DRO: Did you find driving in Top Fuel to come naturally to you?
JS: Honestly? It really feels like home to me. I really feel like this is what I was born to do.
The actual driving of a Top Fuel car is easier for me than driving a Jr. Dragster, because the steering is more free. The steering is built to be easy and work best at top speed, where the Jr. Dragster is built to maneuver more; it's sort of stiff like a go-cart. There's more stuff going on in the Top Fuel car and it's going on a lot faster, but it's still easier to drive, I think.
DRO: Have you experienced any of the tunnel vision that some drivers report in these cars?
JS: The first time I was here (VMP, for qualifying), I definitely did, because those were my first three full-track passes. And I still had some tunnel vision at Cordova a couple of weeks ago, but here, in my first pass, it was kind of weird because I remember thinking as I was slowing down at the top end, 'What happened to the tunnel vision?' It's kind of weird to me that you brought that up, because it's exactly what I noticed.
It's happening just like Richard said it would, because he told me the first few times I raced the car I wouldn't see the launch. But then my eyes started adjusting and I was able to see everything that happened at the launch, but by the time I got to about 500 feet I'd start getting the tunnel vision. Now, today, I saw everything that happened.
DRO: Have you had anything go wrong in the car yet?
JS: Oh yeah. Last weekend at Cordova we blew a motor and it caught on fire and that was the fastest I've ever moved in getting out of something.
We were racing Clay in the Saturday morning qualifying session and he was out in front of us, and I don't know what happened, but he suddenly slowed down and just as we passed him the motor just blew up and it got hot. I didn't think it would get that hot that fast, but I was sweating and I was just thinking, 'Whoa, baby!'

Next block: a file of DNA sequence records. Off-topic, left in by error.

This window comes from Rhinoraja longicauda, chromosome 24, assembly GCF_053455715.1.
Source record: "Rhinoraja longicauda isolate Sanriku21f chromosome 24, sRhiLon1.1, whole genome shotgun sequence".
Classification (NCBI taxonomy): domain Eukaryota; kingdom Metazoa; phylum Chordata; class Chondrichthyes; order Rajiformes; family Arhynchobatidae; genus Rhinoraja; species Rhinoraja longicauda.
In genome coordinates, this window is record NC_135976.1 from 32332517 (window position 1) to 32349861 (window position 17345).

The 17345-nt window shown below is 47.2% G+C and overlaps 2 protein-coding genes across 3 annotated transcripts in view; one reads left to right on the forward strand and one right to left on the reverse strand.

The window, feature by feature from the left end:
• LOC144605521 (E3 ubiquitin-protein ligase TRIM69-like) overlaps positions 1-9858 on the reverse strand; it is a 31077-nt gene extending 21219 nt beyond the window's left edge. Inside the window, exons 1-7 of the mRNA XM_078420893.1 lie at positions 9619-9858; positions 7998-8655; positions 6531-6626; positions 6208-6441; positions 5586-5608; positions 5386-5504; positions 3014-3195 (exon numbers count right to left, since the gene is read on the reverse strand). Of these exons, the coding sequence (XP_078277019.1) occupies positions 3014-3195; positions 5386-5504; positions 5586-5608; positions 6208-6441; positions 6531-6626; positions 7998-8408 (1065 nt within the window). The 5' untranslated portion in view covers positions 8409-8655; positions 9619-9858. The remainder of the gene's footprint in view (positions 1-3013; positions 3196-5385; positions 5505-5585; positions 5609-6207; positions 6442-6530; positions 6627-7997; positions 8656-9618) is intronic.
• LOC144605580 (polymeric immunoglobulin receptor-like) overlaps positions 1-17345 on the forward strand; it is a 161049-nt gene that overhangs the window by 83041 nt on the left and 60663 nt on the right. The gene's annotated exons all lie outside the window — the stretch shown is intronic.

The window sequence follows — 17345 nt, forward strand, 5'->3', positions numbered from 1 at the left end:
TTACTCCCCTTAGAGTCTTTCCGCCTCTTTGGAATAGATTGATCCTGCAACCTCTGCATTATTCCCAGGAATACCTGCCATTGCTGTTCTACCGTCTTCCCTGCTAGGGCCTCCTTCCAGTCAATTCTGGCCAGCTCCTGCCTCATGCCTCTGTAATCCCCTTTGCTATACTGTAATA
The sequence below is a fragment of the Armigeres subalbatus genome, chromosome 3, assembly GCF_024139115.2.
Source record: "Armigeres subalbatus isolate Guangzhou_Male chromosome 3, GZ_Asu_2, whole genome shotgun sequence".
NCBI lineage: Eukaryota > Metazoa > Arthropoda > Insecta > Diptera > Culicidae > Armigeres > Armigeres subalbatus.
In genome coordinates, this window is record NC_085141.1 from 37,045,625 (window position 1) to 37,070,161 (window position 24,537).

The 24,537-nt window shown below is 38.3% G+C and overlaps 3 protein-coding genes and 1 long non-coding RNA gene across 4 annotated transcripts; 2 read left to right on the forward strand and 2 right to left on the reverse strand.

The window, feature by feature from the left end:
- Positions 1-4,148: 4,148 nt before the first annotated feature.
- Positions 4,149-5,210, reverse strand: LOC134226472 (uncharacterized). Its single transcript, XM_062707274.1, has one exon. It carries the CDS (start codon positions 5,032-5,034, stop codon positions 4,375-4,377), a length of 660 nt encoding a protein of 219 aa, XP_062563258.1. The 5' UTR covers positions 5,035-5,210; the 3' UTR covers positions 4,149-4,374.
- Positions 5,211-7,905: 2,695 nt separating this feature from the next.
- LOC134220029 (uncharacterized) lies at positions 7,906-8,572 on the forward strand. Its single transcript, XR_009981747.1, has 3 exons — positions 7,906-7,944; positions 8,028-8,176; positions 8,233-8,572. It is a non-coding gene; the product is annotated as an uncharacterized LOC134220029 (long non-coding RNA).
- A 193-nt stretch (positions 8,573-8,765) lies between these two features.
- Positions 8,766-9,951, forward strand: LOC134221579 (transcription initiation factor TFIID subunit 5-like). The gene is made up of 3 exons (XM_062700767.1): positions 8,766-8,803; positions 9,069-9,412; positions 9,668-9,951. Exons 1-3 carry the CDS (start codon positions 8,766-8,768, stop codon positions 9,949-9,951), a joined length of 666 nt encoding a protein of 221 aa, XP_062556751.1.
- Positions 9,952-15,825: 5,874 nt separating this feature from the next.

I felt the concussion and as soon as my head went forward, I pulled the chutes, shut the fuel off and grabbed the brakes. I wanted to get the heck out of there, and I stopped probably about halfway from the finish line to the end of the shutdown area. I stopped fast for it running a full pass, and as soon as I got out of there I didn't even turn around. I just ran a few steps and then I turned around because I didn't know if it was still on fire or what might happen. It was definitely a wake-up call. I mean, it was a good thing for me as a driver so I know what that's like, and I can think about different situations and I'm not so clueless about what to do. I know that I know what to do now.
DRO: Do you like signing autographs?
JS: Honestly, I love it. To me, the fans are what it's all about, cause I've been a fan. In fact, I was a fan last year. We went to Budd's Creek, where there was no Top Fuel, but I saw the Nitro Harleys run. They're definitely my favorite class in IHRA, other than Top Fuel. Those guys are awesome, but they're nuts, they're a breed of their own. There's no way I would ride one of those things!
DRO: Do you have a girlfriend?
JS: Used to, but I don't anymore.
DRO: Has that got anything to do with the racing?
JS: Yeah, definitely. She couldn't handle the fact that I'm gone almost every weekend. But that doesn't bother me any; I mean, I'm just 17 anyway.
DRO: Are you meeting any girls at the track?
JS: The Hooter's girls, man! One or two of them this week were
only 17. That was very cool!
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